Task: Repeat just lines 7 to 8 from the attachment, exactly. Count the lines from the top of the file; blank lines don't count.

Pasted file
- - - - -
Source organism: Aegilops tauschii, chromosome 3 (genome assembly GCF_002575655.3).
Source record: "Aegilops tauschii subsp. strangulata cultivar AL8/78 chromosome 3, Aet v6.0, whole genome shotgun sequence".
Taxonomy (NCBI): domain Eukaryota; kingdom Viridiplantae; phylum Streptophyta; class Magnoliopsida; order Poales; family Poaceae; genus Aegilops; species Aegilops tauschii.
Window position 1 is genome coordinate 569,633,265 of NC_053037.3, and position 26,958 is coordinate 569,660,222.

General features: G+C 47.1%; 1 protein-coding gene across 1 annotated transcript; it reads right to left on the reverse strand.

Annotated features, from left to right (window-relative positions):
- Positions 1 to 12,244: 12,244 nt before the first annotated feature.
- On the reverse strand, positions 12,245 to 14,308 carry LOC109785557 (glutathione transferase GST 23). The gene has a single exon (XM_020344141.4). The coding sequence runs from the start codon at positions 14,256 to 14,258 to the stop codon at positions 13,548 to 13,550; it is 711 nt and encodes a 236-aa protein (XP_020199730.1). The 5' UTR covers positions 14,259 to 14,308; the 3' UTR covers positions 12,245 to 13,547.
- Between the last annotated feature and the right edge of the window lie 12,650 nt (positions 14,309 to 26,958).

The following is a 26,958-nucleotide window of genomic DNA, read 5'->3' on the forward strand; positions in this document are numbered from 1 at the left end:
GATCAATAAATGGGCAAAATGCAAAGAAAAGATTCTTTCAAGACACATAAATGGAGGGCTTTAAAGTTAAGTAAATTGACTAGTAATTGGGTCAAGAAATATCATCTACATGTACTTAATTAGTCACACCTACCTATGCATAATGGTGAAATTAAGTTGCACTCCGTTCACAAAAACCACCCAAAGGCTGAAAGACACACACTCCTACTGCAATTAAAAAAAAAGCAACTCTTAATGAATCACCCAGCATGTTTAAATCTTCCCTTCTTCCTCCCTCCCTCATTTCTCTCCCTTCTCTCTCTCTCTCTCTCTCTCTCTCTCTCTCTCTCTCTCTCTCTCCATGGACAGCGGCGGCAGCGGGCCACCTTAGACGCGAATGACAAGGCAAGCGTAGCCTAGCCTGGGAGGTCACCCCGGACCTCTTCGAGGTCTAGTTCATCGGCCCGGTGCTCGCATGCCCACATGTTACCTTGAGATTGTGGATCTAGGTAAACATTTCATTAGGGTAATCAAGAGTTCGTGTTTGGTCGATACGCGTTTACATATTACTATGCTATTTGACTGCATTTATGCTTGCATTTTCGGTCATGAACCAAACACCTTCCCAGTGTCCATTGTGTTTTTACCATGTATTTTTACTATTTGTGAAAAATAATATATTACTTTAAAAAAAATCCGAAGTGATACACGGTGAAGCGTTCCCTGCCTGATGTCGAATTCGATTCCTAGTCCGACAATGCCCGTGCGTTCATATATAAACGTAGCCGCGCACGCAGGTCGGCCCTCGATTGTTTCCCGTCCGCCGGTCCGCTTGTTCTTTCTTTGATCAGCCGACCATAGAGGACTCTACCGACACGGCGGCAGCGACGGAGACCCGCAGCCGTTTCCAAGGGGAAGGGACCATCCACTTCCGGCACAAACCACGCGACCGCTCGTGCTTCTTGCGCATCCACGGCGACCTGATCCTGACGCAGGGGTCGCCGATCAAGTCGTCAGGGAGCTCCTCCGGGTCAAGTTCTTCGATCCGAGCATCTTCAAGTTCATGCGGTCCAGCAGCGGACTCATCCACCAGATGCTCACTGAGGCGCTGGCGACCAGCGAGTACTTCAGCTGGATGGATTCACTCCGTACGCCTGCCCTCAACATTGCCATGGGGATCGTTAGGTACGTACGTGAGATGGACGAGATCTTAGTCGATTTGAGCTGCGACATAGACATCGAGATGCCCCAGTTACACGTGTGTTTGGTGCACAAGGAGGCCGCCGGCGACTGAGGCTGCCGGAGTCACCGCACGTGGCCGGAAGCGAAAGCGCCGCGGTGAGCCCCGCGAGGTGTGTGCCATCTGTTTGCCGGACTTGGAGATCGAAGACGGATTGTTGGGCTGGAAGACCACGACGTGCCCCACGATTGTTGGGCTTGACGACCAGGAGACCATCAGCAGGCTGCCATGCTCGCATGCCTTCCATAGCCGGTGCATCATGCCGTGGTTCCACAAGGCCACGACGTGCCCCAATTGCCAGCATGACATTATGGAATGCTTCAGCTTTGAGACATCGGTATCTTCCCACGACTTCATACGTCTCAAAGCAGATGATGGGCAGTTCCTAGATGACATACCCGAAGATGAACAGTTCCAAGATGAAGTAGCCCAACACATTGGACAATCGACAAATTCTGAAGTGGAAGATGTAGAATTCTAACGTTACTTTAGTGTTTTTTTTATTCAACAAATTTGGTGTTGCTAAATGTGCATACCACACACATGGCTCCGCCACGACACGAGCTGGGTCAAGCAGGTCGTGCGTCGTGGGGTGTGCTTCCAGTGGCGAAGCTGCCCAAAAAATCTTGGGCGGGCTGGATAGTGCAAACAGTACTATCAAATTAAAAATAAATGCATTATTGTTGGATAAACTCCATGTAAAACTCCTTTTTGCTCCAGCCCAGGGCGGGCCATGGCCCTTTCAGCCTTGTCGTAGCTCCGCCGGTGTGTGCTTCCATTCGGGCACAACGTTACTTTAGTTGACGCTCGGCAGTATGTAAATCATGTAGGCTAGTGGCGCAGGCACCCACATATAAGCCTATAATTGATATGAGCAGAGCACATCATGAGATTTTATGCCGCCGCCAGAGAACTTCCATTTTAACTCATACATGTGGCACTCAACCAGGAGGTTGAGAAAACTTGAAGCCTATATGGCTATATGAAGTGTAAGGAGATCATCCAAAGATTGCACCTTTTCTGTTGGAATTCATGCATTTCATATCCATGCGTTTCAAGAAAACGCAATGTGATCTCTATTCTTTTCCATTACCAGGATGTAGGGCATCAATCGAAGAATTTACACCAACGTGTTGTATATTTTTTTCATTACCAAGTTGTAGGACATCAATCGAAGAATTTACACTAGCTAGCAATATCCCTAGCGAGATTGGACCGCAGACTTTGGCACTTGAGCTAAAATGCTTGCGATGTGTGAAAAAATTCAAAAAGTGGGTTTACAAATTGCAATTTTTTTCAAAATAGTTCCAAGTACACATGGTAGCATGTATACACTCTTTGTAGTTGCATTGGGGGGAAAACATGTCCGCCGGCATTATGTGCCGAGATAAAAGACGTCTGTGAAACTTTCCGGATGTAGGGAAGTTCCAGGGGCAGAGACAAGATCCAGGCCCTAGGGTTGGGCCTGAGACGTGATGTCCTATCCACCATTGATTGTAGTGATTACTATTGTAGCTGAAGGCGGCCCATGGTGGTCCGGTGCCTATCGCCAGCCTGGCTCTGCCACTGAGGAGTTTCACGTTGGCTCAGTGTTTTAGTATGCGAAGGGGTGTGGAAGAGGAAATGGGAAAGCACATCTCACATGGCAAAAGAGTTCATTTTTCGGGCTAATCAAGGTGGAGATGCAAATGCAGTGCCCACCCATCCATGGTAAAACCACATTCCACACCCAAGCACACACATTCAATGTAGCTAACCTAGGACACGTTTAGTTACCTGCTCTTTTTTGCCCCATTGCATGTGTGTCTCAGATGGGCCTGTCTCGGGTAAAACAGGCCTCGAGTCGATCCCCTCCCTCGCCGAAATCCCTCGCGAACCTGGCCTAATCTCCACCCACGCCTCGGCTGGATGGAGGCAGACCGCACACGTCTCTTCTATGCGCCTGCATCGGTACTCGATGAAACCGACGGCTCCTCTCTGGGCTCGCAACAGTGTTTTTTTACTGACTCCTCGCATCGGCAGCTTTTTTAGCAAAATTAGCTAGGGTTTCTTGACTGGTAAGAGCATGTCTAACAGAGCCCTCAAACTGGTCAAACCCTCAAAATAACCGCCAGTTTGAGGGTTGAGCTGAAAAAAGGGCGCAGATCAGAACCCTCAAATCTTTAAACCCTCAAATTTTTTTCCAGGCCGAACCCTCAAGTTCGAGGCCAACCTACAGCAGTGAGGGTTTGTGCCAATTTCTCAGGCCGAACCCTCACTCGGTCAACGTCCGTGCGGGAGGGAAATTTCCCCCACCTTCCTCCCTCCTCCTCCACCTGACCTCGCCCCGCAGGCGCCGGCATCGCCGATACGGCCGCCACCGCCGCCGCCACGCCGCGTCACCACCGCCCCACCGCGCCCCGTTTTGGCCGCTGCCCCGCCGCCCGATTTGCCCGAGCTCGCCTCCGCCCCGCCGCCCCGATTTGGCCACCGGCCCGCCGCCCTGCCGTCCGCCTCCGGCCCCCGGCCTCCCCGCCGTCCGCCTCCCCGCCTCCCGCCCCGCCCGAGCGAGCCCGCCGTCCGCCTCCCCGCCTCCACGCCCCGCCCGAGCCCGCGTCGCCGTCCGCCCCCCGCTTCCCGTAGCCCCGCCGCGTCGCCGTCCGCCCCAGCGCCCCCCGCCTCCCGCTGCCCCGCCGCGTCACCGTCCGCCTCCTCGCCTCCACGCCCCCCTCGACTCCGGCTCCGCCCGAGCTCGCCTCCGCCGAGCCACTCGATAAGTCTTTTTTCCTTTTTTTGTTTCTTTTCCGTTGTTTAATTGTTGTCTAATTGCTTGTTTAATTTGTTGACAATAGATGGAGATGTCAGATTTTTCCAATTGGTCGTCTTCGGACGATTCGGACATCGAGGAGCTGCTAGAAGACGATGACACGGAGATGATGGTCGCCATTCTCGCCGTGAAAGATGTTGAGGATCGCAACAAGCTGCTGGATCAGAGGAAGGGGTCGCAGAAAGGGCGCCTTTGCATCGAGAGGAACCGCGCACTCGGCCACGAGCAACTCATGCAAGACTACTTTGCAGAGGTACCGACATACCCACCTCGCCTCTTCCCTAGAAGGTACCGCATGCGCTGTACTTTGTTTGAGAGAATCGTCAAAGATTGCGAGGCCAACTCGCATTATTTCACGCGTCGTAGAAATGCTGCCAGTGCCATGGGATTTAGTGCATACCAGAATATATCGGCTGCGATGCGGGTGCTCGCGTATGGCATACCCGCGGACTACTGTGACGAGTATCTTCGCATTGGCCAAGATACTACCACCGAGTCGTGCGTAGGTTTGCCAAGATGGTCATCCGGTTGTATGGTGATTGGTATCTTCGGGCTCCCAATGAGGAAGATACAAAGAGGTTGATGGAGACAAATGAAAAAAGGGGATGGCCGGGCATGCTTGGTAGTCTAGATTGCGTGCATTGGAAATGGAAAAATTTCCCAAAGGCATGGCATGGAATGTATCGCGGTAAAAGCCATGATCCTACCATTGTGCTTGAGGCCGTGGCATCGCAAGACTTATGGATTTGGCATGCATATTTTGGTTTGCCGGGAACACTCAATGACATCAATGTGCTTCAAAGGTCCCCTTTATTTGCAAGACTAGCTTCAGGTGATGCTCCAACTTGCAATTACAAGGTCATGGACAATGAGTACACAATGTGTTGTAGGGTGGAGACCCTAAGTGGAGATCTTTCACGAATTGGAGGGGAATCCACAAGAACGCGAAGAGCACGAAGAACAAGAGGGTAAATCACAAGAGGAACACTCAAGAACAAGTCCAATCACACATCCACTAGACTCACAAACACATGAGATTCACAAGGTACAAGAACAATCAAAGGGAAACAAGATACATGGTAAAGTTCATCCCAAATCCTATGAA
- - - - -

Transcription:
- Positions 1 to 12,244: 12,244 nt before the first annotated feature.
- On the reverse strand, positions 12,245 to 14,308 carry LOC109785557 (glutathione transferase GST 23). The gene has a single exon (XM_020344141.4). The coding sequence runs from the start codon at positions 14,256 to 14,258 to the stop codon at positions 13,548 to 13,550; it is 711 nt and encodes a 236-aa protein (XP_020199730.1). The 5' UTR covers positions 14,259 to 14,308; the 3' UTR covers positions 12,245 to 13,547.